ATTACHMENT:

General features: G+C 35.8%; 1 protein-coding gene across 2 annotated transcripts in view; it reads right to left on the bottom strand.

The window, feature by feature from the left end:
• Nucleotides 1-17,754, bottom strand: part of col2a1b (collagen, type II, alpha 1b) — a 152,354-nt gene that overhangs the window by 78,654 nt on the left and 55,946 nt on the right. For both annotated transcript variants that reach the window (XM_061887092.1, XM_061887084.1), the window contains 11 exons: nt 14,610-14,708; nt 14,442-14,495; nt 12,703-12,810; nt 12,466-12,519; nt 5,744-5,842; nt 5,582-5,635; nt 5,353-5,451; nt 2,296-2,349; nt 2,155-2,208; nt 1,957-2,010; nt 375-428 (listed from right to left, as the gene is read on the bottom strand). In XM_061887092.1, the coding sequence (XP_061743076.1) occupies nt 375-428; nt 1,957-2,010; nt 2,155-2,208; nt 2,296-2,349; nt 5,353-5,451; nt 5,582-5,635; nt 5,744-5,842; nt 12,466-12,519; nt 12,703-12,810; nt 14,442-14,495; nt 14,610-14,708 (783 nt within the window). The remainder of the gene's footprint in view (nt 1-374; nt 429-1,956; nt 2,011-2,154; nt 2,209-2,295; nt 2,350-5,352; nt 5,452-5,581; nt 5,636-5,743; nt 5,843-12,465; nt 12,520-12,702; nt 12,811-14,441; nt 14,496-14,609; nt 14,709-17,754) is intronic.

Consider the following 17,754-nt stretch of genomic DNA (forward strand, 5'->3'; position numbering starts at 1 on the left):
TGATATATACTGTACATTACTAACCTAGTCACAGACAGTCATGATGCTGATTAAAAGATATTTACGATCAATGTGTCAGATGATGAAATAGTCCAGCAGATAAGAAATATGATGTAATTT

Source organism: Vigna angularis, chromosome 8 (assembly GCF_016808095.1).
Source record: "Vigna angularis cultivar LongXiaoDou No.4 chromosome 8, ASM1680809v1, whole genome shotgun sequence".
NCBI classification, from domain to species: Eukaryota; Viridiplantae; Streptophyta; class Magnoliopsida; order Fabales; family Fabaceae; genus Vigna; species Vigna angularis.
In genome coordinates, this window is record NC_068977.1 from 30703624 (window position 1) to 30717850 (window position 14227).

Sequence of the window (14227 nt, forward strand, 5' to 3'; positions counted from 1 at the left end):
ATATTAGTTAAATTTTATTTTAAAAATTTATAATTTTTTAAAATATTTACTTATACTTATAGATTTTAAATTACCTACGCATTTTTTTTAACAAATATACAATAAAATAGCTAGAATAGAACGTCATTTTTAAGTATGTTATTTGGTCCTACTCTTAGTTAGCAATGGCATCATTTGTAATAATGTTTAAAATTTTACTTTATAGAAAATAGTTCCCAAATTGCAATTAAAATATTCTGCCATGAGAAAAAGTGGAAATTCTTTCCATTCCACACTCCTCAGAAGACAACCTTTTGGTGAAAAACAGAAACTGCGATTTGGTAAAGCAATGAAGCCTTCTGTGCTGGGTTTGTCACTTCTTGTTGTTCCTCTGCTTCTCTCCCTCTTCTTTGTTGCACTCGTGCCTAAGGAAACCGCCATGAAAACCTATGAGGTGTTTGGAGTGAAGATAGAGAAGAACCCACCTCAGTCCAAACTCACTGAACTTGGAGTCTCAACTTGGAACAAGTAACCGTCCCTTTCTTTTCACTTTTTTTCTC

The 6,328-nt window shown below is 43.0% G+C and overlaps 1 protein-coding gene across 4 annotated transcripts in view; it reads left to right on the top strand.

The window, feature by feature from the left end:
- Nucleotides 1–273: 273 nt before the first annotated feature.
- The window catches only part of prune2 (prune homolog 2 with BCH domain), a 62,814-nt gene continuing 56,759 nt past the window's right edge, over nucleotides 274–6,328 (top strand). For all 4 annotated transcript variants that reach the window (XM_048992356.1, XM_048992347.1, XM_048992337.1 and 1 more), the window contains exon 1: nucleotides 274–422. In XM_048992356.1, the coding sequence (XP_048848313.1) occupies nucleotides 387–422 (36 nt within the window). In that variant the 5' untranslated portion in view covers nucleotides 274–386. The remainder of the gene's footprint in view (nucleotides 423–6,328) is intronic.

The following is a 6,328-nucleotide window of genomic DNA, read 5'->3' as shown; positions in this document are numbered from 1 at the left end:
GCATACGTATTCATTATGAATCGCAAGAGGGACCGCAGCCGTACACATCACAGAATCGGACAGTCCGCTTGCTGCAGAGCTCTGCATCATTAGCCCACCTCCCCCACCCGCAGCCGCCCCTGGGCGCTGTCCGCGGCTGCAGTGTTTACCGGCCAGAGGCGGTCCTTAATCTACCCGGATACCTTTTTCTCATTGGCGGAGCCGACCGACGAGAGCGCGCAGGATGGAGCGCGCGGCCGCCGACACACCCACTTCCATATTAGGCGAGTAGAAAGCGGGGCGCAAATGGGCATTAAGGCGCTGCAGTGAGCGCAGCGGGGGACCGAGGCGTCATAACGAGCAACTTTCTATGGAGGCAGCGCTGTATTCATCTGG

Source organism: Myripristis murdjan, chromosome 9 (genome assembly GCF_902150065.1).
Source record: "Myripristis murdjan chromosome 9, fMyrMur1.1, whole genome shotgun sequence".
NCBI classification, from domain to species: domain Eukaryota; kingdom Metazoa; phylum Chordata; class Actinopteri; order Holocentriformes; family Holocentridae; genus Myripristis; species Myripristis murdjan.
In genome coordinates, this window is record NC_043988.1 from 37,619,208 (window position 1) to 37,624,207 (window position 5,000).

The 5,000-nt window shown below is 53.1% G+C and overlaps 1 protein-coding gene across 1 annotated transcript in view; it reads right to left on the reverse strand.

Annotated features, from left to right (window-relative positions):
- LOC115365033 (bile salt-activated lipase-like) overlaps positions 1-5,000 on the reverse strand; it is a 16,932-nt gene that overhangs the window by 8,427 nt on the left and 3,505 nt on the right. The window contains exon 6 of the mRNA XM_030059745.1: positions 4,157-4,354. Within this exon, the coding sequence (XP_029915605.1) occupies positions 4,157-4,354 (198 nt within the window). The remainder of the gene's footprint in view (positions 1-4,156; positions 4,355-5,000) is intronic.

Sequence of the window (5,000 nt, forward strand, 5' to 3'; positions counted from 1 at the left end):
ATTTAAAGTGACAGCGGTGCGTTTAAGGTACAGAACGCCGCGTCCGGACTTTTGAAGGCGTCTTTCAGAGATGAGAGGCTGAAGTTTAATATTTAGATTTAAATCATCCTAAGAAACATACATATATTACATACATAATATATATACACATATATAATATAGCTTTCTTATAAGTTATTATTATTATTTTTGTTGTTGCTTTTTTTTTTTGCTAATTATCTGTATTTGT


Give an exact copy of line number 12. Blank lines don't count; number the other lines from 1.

The 6,328-nt window shown below is 43.0% G+C and overlaps 1 protein-coding gene across 4 annotated transcripts in view; it reads left to right on the top strand.